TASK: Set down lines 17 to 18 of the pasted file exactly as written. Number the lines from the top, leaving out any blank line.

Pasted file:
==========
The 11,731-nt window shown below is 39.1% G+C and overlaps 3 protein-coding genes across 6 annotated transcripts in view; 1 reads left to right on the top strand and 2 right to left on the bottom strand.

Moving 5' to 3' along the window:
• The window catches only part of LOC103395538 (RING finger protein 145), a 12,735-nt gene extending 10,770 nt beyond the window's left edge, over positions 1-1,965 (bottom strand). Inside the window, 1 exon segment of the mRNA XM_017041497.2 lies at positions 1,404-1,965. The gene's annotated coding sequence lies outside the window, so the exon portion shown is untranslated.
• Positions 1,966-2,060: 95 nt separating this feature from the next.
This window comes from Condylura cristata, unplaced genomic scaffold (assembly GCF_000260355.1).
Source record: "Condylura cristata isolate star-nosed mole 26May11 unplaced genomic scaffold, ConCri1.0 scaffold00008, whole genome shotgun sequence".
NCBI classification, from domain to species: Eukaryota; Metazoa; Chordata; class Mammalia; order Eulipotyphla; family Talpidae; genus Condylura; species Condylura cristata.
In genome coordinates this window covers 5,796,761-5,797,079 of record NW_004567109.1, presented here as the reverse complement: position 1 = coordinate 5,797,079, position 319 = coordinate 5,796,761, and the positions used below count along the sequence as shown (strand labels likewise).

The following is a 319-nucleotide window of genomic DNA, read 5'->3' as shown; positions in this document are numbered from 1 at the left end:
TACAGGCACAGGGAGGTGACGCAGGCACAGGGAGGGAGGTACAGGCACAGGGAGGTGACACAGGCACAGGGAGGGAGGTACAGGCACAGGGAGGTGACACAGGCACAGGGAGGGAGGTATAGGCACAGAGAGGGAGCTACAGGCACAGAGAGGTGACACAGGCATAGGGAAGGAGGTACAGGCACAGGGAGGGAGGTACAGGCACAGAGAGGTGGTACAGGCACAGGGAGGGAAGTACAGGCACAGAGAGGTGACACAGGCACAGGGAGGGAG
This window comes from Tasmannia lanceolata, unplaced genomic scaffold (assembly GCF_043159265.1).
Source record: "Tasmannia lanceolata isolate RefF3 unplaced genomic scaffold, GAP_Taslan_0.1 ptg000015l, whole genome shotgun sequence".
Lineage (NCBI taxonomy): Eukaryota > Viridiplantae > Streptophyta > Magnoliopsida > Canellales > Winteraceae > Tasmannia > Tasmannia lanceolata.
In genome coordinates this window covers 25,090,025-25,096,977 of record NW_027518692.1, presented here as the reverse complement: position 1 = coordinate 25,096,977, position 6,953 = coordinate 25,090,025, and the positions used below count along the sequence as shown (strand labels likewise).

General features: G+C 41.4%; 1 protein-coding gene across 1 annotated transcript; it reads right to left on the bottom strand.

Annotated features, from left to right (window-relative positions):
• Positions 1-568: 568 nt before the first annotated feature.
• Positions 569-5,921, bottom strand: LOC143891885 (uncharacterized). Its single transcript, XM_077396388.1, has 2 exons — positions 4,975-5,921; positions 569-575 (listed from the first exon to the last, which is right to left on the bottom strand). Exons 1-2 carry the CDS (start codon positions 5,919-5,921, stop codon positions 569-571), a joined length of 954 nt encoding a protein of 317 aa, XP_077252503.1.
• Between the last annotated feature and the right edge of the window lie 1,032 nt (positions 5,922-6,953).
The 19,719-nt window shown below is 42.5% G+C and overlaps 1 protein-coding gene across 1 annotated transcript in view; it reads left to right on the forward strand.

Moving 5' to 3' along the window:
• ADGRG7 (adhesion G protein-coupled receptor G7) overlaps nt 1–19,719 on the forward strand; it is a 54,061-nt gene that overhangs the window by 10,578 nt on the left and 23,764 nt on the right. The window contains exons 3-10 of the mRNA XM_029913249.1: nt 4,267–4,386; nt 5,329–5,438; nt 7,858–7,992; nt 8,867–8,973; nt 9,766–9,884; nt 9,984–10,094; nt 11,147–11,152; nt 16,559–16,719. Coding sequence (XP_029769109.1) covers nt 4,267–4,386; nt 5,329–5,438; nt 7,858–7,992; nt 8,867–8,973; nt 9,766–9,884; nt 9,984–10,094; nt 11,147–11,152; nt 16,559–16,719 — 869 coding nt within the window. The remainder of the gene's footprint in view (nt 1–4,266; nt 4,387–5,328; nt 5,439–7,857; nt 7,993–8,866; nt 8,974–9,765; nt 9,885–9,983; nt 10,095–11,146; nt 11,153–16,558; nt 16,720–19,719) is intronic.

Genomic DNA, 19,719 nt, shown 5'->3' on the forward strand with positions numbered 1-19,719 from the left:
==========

• Positions 1-568: 568 nt before the first annotated feature.
• Positions 569-5,921, bottom strand: LOC143891885 (uncharacterized). Its single transcript, XM_077396388.1, has 2 exons — positions 4,975-5,921; positions 569-575 (listed from the first exon to the last, which is right to left on the bottom strand). Exons 1-2 carry the CDS (start codon positions 5,919-5,921, stop codon positions 569-571), a joined length of 954 nt encoding a protein of 317 aa, XP_077252503.1.